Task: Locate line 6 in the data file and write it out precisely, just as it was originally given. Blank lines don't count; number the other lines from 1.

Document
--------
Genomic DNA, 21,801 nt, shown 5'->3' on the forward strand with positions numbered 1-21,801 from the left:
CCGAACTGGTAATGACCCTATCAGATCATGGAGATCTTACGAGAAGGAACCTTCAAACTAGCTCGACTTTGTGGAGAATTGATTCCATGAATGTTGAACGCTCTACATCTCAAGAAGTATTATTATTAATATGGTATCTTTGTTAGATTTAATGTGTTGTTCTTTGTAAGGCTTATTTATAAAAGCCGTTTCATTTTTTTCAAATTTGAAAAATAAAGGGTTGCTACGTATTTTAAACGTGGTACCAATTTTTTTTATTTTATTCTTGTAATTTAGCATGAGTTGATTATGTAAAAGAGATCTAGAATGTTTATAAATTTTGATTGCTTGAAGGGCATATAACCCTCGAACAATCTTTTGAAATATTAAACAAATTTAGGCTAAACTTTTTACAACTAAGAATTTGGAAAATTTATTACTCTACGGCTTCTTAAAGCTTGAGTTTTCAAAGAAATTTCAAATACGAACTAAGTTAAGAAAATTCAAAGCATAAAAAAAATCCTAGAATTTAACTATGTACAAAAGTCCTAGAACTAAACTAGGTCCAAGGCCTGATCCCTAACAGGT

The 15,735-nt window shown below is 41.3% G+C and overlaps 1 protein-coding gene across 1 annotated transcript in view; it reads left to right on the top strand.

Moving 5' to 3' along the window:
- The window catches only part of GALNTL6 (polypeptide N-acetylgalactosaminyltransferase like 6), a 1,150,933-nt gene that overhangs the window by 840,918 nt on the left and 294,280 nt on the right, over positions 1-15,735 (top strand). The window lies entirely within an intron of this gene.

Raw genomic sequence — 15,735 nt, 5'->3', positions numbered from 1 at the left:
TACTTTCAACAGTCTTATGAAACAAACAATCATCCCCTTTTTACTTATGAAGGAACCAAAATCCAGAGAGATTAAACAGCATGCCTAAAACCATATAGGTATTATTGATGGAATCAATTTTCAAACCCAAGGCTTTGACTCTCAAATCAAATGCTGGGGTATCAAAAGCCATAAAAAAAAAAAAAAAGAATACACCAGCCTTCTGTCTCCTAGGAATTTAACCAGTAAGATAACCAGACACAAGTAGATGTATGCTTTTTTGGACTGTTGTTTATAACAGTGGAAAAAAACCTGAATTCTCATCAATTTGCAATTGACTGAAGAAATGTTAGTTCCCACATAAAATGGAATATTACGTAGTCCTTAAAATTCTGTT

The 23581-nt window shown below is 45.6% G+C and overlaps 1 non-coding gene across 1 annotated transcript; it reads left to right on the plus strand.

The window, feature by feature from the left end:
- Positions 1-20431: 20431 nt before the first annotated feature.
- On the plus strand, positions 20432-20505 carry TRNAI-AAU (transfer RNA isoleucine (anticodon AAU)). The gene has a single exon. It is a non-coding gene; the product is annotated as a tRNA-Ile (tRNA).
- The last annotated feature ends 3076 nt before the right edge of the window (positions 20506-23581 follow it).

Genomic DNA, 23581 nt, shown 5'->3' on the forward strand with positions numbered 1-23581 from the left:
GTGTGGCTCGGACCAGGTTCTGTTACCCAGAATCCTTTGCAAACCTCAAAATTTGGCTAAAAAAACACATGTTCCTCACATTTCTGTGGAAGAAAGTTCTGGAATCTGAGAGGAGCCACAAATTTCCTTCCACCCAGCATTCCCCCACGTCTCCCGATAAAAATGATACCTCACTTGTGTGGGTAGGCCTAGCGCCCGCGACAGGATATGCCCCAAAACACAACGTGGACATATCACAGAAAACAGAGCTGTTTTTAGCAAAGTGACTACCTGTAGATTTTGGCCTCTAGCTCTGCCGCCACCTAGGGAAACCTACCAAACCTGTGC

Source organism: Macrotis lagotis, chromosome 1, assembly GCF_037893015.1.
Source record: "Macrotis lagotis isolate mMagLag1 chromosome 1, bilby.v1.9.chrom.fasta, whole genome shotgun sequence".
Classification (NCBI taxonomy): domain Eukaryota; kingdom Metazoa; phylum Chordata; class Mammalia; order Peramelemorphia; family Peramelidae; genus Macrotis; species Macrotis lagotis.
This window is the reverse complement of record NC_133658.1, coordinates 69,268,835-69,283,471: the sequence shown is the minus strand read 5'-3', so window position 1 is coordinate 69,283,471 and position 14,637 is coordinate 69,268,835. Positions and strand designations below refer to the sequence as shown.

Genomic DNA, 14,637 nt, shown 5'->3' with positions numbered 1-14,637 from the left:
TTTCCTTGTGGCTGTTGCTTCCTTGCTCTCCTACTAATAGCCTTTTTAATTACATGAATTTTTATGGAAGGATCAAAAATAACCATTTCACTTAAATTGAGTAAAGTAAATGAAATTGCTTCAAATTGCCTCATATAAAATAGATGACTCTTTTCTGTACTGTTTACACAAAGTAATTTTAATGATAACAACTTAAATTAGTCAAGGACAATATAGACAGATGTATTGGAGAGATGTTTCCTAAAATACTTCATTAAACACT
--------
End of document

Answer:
Raw genomic sequence — 15,735 nt, 5'->3', positions numbered from 1 at the left: